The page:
HDL particle number, a marker for CVD

Low HDL-C is associated with increased risk of cardiovascular illness. However recent trials have not been able to demonstrate that raising HDL-C leads to lower CV outcomes. This research looks deeper at nuances of HDL pathophysiology for answers; such as HDL-cholesterol itself, apoA-I, HDL particle number and cholesterol efflux capacity. Study finds HDL particle number as the best inverse predictor of CVD. More research to come on full significance of such findings.



Case-Control Study

April 2017

Background: Recent failures of drugs that raise HDL-cholesterol levels to reduce cardiovascular events in clinical trials have led to increased interest in alternative indices of HDL quality, such as cholesterol efflux capacity, and HDL quantity, such as HDL particle number. However, no studies have directly compared these metrics in a contemporary population that includes potent statin therapy and low LDL cholesterol.

Methods: HDL-cholesterol levels, apolipoprotein A-I (apoA-I), cholesterol efflux capacity, and HDL particle number were assessed at baseline and 12 months in a nested case-control study of the JUPITER trial, a randomized primary prevention trial that compared rosuvastatin treatment to placebo in individuals with normal LDL cholesterol but increased C-reactive protein levels. A total of 314 cases of incident cardiovascular disease (myocardial infarction, unstable angina, arterial revascularization, stroke, or cardiovascular death) were compared to age- and gender-matched controls. Conditional logistic regression models adjusting for risk factors evaluated associations between HDL-related biomarkers and incident CVD.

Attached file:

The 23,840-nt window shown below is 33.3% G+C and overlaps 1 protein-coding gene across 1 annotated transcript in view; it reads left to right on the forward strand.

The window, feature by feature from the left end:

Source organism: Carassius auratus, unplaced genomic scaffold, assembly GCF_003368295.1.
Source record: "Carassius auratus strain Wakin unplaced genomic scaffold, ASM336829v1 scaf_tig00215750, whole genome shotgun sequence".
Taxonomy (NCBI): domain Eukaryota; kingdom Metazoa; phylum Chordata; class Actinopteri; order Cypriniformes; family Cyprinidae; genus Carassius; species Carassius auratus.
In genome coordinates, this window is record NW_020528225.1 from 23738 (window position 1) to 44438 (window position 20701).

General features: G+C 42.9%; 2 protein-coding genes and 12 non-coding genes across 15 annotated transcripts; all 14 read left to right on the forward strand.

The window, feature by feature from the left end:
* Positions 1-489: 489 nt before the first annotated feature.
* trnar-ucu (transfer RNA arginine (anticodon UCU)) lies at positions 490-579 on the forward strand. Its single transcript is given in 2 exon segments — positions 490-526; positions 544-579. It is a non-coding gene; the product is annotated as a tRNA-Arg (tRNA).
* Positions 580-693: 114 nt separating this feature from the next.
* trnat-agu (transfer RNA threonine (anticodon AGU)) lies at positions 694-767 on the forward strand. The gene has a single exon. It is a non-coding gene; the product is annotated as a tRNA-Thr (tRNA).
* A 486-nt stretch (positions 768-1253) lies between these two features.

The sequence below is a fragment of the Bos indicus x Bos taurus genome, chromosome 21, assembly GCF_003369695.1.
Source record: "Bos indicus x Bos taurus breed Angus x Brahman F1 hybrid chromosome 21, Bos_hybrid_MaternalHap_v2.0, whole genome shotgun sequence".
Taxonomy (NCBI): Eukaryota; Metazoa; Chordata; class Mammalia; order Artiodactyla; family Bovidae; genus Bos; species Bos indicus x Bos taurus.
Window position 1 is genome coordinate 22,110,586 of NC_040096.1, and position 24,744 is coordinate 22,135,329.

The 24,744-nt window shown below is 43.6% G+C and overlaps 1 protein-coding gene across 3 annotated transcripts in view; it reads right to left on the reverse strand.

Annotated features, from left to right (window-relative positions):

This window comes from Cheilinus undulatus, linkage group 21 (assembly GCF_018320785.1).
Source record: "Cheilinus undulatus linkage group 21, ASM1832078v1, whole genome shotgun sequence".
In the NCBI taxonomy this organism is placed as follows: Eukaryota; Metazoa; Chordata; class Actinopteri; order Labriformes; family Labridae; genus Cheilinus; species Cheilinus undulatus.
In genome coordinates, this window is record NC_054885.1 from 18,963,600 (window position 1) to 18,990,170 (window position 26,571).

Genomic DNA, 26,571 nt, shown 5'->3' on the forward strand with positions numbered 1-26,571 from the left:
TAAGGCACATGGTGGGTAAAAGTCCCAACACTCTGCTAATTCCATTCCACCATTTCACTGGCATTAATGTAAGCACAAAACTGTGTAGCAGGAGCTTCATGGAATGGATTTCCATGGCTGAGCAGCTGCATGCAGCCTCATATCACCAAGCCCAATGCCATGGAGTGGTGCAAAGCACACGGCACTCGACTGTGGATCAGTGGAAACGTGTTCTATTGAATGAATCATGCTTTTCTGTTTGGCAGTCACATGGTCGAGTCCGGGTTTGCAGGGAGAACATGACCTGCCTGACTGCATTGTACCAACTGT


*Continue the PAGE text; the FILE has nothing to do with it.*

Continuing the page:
Results: Cholesterol efflux capacity was moderately correlated with HDL cholesterol, apoA-I, and HDL particle number (Spearman r= 0.39, 0.48, and 0.39 respectively; P<0.001). Baseline HDL particle number was inversely associated with incident CVD (adjusted odds ratio per SD increment [OR/SD] 0.69, p< 0.001), while no significant association was found for baseline cholesterol efflux capacity (OR/SD 0.89, p=0.28), HDL cholesterol (OR/SD 0.82; 95%CI 0.66-1.02; P = 0.08), or apoA-I (OR/SD 0.83, p=0.08). 12 months of rosuvastatin (20mg/day) did not change cholesterol efflux capacity (average percent change -1.5%, p=0.80), but increased HDL cholesterol (+7.7%), apoA-I (+4.3%), and HDL particle number (+5.2%). On-statin cholesterol efflux capacity was inversely associated with incident CVD (OR/SD 0.62, p=0.02), although HDL particle number again emerged as the strongest predictor (OR/SD 0.51, p< 0.001).

Conclusions: In JUPITER, cholesterol efflux capacity was associated with incident CVD in individuals on potent statin therapy but not at baseline. For both baseline and on-statin analyses, HDL particle number was the strongest of four HDL-related biomarkers as an inverse predictor of incident events and biomarker of residual risk.